Engine issues may have led to plane crash that killed two aboard and boy in SUV, report says

Carli Teproff
·1 min read

The plane involved in the fiery crash in Pembroke Pines that left three people dead — including a 4-year-old boy who was riding in the backseat of his mother’s SUV — may have experienced engine trouble before take off, according to a preliminary National Transportation Safety Board crash report released Tuesday.

One witness told investigators that the engine was “sputtering” and that “the engine backfired,” before departing from North Perry Airport March 15, an investigator wrote in the report. Another witness said the plane was very low and was climbing at a “very slow rate.”

The airplane was about 100 to 200 ft past the runway when the engine failed, according to the report.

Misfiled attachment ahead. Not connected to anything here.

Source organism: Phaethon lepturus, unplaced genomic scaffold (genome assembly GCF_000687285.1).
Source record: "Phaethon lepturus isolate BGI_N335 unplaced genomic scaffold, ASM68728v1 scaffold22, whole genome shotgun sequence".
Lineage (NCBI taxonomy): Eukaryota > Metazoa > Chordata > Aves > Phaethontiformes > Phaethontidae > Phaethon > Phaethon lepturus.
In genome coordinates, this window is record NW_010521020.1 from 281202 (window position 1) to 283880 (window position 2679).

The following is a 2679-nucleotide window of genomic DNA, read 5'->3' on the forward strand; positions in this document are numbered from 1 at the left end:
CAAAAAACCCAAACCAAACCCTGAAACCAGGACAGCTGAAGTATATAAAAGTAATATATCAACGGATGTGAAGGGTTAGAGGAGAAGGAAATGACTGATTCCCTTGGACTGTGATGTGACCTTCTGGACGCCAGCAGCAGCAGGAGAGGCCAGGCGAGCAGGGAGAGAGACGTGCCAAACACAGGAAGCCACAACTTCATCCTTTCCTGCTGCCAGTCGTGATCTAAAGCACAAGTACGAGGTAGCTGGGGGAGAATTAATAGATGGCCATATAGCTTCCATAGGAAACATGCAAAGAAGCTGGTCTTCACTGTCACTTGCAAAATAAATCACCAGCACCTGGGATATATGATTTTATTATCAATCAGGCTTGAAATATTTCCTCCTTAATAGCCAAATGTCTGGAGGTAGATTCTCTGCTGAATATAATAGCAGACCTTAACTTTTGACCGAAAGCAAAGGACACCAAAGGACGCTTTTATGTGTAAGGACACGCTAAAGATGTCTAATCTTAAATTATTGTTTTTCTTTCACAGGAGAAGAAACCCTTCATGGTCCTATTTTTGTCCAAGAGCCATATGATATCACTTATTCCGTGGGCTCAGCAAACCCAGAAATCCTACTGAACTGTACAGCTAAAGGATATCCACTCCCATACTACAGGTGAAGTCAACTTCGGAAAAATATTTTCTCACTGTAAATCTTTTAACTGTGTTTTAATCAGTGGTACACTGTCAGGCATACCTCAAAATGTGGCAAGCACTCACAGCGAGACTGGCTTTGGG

On March 15, the Beechcraft Bonanza went down near the 1300 block of Southwest 72nd Avenue at about 3 p.m. The plane’s right wing, according the new report, hit the street and the side of an SUV simultaneously. The engine separated from the plane and it took about two seconds for a fire to start, an investigator said.

Investigators said they used video — including graphic footage from a doorbell camera that a resident shared with the Miami Herald shortly after the crash.

Inside the SUV were Megan Bishop, a paraprofessional at Hollywood Hills Elementary, and her 4-year-old son Taylor. Bishop was able to get out, but her son needed to be pulled from the wreckage. He later died at the hospital.

The two men in the plane, Grant Hustad Jr., 71, and Yaacov Nahom, 63, died on impact. Both were certified pilots, and it was not clear, which one was at the helm at the time of the crash, according to the report.